Challenge. Given its location in an environmentally-sensitive area of northwest Austin (in close proximity to nature preserves with threatened and endangered species), ensure that the design, construction, and startup of this new water treatment plant is accomplished in accordance with applicable regulations and established environmental goals.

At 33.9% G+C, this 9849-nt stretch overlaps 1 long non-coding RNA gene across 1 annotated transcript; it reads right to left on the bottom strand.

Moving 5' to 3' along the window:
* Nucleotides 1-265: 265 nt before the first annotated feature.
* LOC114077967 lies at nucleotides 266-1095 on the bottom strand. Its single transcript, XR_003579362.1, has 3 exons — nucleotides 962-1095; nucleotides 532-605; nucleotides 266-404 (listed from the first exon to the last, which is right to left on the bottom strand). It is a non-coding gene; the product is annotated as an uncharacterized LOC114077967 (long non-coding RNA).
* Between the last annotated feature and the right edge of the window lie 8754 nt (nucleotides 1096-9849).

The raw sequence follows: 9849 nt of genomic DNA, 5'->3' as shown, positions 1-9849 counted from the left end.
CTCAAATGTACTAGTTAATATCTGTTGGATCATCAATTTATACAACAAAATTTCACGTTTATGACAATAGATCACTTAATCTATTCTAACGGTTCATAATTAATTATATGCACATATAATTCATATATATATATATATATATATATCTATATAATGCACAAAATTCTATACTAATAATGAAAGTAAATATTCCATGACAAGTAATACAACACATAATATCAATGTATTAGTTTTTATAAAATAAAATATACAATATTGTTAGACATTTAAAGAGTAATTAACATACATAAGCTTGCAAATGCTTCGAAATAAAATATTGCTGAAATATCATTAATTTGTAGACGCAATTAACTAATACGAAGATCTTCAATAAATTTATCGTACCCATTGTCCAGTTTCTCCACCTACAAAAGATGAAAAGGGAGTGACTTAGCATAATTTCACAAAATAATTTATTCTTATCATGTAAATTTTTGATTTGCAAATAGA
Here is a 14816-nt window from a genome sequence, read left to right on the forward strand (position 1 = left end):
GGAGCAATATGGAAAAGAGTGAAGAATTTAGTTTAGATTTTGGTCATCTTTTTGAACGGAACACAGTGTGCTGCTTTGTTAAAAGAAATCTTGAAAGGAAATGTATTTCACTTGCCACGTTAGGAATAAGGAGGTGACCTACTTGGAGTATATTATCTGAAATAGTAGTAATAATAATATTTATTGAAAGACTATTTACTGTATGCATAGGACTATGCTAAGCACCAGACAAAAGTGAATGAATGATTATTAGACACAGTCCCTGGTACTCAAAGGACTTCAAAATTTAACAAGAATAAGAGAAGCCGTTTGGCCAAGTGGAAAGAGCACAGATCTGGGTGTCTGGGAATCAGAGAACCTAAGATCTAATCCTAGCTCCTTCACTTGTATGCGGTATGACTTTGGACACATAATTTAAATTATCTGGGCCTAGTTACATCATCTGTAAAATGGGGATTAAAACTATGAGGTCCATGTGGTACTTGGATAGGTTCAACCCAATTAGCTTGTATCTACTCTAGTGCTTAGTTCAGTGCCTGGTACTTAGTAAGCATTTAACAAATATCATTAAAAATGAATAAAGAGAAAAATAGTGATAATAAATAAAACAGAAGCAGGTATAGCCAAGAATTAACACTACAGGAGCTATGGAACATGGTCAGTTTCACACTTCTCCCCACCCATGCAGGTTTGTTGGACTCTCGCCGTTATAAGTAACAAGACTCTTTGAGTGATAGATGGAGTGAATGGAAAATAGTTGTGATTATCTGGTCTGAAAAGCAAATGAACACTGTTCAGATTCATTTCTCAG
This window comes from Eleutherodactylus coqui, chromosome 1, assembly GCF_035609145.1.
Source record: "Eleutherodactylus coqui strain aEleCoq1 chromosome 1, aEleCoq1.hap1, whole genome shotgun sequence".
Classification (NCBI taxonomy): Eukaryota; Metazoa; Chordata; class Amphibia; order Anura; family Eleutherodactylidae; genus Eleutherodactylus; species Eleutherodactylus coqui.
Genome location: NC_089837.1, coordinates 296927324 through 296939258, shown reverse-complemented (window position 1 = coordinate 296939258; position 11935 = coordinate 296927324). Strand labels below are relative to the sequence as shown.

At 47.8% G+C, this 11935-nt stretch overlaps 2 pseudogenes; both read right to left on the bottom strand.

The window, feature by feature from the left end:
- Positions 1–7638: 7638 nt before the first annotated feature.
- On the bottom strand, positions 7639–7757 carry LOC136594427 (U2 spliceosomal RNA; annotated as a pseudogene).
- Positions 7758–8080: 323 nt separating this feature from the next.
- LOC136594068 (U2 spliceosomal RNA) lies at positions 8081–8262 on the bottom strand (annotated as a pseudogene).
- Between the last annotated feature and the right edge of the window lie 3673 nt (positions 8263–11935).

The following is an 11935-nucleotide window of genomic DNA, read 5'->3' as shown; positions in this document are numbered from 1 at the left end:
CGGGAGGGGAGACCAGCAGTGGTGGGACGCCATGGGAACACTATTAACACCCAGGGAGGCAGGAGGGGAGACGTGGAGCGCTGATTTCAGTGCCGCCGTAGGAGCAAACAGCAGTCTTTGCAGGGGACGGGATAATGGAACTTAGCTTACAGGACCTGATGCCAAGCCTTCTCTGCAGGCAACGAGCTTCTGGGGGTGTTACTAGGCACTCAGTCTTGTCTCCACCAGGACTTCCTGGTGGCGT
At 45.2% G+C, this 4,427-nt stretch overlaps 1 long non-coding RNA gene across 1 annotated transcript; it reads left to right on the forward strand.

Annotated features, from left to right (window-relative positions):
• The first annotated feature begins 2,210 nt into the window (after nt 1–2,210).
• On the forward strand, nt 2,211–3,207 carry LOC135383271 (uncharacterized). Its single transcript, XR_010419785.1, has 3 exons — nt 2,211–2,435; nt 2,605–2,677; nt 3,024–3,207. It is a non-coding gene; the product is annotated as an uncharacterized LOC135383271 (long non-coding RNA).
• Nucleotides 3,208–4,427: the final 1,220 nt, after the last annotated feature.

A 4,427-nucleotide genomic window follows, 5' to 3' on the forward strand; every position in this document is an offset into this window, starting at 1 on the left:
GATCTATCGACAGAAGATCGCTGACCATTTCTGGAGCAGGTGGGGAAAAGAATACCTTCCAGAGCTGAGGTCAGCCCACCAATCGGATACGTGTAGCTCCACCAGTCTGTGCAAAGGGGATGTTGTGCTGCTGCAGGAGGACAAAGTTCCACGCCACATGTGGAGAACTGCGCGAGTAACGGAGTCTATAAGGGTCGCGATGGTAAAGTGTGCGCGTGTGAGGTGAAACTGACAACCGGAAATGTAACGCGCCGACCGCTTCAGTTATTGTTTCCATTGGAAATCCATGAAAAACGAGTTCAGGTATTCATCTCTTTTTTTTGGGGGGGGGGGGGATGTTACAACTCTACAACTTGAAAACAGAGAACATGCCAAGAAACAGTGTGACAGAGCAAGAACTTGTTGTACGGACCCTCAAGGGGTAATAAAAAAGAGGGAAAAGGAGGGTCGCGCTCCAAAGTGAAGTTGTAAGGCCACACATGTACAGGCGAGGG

Solution. INTERA led a multi-disciplinary Environmental Commissioning Consultant (ECC) team responsible for performing independent, third-party review of the planning, design, construction, and operational startup of this new City drinking water treatment plant located in northwest Austin. WTP4 is a high profile project because it is located near sensitive environmental habitat and withdraws water from Lake Travis. The transmission main for finished water runs underneath the Balcones Canyonlands Preserve. In response to environmental concerns, the Austin City Council set strict goals and objectives for the project to be exceptionally focused towards eliminating or minimizing the environmental impact of the project. The ECC team that we assembled included some of the best expertise available in Austin in areas such as endangered and threatened species, hydrogeology, and stormwater controls and best management practices (BMPs). Our activities included: supporting the establishment of site selection criteria when the original proposed site was moved to a new site; reviewing site plans and BMPs; performing engineering reviews of the process design to evaluate environmental protection and energy conservation measures; compiling data for an evaluation of the impact of tunneling on the groundwater and springs of the Jollyville Plateau and the potential impacts to the Jollyville Plateau Salamander habitat; reviewing the proposed groundwater assessment scope of work to be performed by the City’s tunneling engineers; participating in preparation of the EC Plan for the 6-mile long water transmission main used to move potable water from the treatment plant to the City of Austin drinking water distribution system; monitoring tunnel access shaft construction; preparing the Environmental Monitoring Plan; and working with the City to install the environmental monitoring system, collect samples, perform analyses, and interpret results. WTP4 started operation in December 2014, and as a result of the ECC team’s efforts, represents one of the most environmentally-sensitive water treatment facilities ever constructed.